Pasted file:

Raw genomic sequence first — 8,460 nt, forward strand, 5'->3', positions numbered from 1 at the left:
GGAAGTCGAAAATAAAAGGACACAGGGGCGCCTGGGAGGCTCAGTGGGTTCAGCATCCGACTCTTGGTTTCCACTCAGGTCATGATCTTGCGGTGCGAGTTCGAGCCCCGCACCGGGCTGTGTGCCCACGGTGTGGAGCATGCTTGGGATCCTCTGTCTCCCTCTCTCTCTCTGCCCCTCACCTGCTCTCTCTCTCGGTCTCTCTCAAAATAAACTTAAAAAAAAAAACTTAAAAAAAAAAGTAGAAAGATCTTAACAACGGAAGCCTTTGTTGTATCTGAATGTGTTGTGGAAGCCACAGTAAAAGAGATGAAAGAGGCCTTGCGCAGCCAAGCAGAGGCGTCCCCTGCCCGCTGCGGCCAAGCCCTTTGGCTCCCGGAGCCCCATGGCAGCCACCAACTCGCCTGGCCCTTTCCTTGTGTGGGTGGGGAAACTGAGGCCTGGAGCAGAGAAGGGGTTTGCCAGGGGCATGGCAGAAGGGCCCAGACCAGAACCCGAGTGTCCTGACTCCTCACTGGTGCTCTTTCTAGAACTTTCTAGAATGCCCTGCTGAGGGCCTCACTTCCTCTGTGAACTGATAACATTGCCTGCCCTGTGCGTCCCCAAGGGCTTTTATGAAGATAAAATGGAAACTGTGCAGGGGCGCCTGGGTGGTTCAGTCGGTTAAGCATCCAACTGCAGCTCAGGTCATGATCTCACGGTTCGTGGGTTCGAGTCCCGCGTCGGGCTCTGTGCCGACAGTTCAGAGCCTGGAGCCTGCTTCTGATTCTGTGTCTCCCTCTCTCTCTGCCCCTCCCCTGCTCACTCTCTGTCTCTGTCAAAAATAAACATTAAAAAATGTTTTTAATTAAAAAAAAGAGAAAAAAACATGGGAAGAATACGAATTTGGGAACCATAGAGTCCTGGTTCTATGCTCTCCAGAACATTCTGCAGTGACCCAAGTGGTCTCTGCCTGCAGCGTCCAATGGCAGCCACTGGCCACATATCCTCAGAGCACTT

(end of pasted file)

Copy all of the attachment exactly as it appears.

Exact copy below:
Raw genomic sequence first — 8,460 nt, forward strand, 5'->3', positions numbered from 1 at the left:
GGAAGTCGAAAATAAAAGGACACAGGGGCGCCTGGGAGGCTCAGTGGGTTCAGCATCCGACTCTTGGTTTCCACTCAGGTCATGATCTTGCGGTGCGAGTTCGAGCCCCGCACCGGGCTGTGTGCCCACGGTGTGGAGCATGCTTGGGATCCTCTGTCTCCCTCTCTCTCTCTGCCCCTCACCTGCTCTCTCTCTCGGTCTCTCTCAAAATAAACTTAAAAAAAAAAACTTAAAAAAAAAAGTAGAAAGATCTTAACAACGGAAGCCTTTGTTGTATCTGAATGTGTTGTGGAAGCCACAGTAAAAGAGATGAAAGAGGCCTTGCGCAGCCAAGCAGAGGCGTCCCCTGCCCGCTGCGGCCAAGCCCTTTGGCTCCCGGAGCCCCATGGCAGCCACCAACTCGCCTGGCCCTTTCCTTGTGTGGGTGGGGAAACTGAGGCCTGGAGCAGAGAAGGGGTTTGCCAGGGGCATGGCAGAAGGGCCCAGACCAGAACCCGAGTGTCCTGACTCCTCACTGGTGCTCTTTCTAGAACTTTCTAGAATGCCCTGCTGAGGGCCTCACTTCCTCTGTGAACTGATAACATTGCCTGCCCTGTGCGTCCCCAAGGGCTTTTATGAAGATAAAATGGAAACTGTGCAGGGGCGCCTGGGTGGTTCAGTCGGTTAAGCATCCAACTGCAGCTCAGGTCATGATCTCACGGTTCGTGGGTTCGAGTCCCGCGTCGGGCTCTGTGCCGACAGTTCAGAGCCTGGAGCCTGCTTCTGATTCTGTGTCTCCCTCTCTCTCTGCCCCTCCCCTGCTCACTCTCTGTCTCTGTCAAAAATAAACATTAAAAAATGTTTTTAATTAAAAAAAAGAGAAAAAAACATGGGAAGAATACGAATTTGGGAACCATAGAGTCCTGGTTCTATGCTCTCCAGAACATTCTGCAGTGACCCAAGTGGTCTCTGCCTGCAGCGTCCAATGGCAGCCACTGGCCACATATCCTCAGAGCACTT